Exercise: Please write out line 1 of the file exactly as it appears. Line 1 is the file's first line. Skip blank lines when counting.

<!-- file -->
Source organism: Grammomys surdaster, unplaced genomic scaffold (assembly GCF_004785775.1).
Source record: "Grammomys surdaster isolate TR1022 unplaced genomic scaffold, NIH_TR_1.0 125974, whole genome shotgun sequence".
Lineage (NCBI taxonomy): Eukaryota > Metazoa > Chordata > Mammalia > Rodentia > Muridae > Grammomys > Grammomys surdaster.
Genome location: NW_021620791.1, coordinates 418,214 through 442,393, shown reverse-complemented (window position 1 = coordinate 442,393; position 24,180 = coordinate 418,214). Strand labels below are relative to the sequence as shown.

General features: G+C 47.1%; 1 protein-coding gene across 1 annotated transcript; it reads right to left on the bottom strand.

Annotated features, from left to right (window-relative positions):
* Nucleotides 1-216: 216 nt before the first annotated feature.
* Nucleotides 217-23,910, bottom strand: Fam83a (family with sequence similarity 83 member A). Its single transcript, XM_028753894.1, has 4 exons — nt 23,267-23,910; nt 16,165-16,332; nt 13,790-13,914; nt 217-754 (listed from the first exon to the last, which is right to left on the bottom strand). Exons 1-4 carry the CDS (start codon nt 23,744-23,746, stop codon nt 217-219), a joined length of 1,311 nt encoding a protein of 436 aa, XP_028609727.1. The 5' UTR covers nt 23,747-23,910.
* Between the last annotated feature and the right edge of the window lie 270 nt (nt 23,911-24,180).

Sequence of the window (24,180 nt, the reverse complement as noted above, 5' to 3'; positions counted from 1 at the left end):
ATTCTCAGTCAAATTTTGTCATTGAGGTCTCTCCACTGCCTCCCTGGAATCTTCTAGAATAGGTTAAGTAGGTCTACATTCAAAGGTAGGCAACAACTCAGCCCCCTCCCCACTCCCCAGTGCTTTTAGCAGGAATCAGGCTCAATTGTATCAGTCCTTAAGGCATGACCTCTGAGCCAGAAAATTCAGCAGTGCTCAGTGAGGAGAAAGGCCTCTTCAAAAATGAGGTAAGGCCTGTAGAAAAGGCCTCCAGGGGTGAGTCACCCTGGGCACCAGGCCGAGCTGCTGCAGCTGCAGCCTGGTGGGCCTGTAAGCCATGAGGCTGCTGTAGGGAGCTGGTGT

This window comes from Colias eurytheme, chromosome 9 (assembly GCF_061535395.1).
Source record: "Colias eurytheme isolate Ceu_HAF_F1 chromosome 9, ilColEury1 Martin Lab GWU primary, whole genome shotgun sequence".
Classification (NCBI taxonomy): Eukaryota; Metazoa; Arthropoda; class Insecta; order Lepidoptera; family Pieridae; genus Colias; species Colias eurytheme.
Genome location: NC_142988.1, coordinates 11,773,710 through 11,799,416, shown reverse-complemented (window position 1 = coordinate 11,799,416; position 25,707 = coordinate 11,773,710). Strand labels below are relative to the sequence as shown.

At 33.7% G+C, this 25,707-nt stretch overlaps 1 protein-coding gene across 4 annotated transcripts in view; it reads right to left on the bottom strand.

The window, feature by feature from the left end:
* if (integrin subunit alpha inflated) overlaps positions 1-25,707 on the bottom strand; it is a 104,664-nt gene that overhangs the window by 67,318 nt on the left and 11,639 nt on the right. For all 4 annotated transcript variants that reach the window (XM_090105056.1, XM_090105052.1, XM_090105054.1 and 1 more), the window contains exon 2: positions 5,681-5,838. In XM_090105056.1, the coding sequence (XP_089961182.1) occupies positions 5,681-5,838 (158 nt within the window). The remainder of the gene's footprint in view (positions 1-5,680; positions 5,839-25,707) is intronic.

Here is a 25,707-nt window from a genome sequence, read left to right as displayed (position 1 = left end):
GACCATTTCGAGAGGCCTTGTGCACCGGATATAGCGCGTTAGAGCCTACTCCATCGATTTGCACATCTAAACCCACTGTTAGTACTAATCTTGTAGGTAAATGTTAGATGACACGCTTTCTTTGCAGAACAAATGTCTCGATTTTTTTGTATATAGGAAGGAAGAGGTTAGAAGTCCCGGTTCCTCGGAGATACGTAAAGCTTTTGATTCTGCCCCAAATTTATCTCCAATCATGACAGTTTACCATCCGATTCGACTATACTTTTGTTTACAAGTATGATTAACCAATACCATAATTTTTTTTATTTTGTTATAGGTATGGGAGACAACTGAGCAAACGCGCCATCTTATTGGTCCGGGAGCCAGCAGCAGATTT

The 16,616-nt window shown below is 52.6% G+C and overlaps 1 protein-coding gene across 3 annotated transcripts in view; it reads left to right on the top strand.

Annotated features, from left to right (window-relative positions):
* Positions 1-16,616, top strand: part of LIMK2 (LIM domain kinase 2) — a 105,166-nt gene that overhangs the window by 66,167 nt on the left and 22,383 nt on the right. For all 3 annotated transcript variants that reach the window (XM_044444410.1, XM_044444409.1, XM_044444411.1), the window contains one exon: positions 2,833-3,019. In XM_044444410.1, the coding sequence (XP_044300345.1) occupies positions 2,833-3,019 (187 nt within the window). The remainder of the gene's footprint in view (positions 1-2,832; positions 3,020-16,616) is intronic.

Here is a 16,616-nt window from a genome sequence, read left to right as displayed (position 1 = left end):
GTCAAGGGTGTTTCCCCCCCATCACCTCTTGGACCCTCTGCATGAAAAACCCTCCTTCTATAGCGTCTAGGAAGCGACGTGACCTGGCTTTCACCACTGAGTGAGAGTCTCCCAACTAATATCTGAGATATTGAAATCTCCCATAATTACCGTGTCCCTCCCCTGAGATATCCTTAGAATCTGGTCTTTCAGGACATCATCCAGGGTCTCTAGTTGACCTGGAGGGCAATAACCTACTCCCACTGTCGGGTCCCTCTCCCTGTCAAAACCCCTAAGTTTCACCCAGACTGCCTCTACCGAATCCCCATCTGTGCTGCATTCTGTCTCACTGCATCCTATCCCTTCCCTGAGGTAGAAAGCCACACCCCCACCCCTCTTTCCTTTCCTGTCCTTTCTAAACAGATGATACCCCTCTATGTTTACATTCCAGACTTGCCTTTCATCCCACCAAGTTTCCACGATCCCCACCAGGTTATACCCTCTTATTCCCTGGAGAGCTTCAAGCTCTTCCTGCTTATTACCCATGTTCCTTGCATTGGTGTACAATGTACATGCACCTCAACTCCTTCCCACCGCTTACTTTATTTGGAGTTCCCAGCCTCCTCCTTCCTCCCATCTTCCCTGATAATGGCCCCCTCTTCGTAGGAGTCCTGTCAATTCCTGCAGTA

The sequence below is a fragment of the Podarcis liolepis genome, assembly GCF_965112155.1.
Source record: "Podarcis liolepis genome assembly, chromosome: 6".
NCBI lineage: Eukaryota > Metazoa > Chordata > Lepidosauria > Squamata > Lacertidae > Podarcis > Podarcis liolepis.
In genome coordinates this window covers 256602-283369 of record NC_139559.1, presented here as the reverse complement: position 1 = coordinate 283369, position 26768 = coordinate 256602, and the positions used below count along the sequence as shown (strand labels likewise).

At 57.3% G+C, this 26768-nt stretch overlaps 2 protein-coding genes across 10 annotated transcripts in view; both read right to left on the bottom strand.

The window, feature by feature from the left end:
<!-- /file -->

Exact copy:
Source organism: Grammomys surdaster, unplaced genomic scaffold (assembly GCF_004785775.1).